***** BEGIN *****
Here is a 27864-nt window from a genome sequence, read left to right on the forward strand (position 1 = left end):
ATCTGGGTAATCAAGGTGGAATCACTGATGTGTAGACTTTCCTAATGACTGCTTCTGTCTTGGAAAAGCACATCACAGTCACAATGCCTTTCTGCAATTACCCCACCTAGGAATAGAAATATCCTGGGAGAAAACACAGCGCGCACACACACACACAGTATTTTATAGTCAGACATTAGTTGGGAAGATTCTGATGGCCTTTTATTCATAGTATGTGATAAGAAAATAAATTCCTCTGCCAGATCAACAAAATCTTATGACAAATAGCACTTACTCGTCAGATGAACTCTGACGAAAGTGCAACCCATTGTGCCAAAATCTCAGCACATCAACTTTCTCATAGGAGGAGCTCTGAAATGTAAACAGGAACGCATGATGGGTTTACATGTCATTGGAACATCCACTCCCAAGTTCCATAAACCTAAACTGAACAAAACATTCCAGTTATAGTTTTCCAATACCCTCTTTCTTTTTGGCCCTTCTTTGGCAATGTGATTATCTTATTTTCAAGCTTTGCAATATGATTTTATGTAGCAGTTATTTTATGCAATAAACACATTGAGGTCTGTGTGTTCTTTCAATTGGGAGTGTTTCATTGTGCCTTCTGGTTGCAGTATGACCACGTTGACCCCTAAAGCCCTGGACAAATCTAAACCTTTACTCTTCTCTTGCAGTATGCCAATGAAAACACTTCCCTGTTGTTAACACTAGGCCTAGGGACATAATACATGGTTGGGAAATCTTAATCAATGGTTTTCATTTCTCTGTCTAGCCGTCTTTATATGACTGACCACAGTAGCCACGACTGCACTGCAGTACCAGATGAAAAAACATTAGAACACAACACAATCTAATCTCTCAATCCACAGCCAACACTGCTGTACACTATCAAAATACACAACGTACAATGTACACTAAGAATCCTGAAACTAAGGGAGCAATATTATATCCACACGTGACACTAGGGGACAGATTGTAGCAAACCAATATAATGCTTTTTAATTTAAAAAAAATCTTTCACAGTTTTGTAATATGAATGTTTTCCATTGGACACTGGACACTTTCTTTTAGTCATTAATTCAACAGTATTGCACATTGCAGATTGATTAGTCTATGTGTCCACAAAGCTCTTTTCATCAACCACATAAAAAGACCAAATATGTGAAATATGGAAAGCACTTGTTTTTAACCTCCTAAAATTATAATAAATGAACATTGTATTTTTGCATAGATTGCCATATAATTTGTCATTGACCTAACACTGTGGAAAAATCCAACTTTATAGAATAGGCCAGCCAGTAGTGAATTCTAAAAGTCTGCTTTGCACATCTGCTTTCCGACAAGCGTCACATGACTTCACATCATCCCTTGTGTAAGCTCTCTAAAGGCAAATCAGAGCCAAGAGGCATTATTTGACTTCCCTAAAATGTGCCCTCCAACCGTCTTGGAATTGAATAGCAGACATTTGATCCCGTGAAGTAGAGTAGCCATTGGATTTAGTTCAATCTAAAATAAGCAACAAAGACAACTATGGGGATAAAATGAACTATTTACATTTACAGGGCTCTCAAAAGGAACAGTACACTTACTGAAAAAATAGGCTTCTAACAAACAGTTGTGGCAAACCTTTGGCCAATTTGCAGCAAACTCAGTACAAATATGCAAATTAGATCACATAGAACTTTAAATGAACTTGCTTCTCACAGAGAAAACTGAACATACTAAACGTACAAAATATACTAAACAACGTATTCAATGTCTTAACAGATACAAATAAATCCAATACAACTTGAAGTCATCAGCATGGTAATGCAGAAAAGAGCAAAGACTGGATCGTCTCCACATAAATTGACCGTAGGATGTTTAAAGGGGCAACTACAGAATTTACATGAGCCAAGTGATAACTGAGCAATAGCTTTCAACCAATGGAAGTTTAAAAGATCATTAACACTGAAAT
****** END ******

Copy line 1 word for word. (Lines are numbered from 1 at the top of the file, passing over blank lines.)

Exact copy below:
Here is a 27864-nt window from a genome sequence, read left to right on the forward strand (position 1 = left end):